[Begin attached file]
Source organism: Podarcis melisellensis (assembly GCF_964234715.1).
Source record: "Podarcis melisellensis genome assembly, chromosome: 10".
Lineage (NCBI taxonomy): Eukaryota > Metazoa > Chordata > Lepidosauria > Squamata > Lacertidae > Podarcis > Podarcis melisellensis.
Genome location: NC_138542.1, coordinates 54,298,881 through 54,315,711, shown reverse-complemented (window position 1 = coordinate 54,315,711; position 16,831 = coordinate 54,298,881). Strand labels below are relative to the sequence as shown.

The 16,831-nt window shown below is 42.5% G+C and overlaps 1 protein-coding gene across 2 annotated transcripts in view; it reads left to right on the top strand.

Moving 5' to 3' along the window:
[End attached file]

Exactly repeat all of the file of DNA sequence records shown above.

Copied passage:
Source organism: Podarcis melisellensis (assembly GCF_964234715.1).
Source record: "Podarcis melisellensis genome assembly, chromosome: 10".
Lineage (NCBI taxonomy): Eukaryota > Metazoa > Chordata > Lepidosauria > Squamata > Lacertidae > Podarcis > Podarcis melisellensis.
Genome location: NC_138542.1, coordinates 54,298,881 through 54,315,711, shown reverse-complemented (window position 1 = coordinate 54,315,711; position 16,831 = coordinate 54,298,881). Strand labels below are relative to the sequence as shown.

The 16,831-nt window shown below is 42.5% G+C and overlaps 1 protein-coding gene across 2 annotated transcripts in view; it reads left to right on the top strand.

Moving 5' to 3' along the window: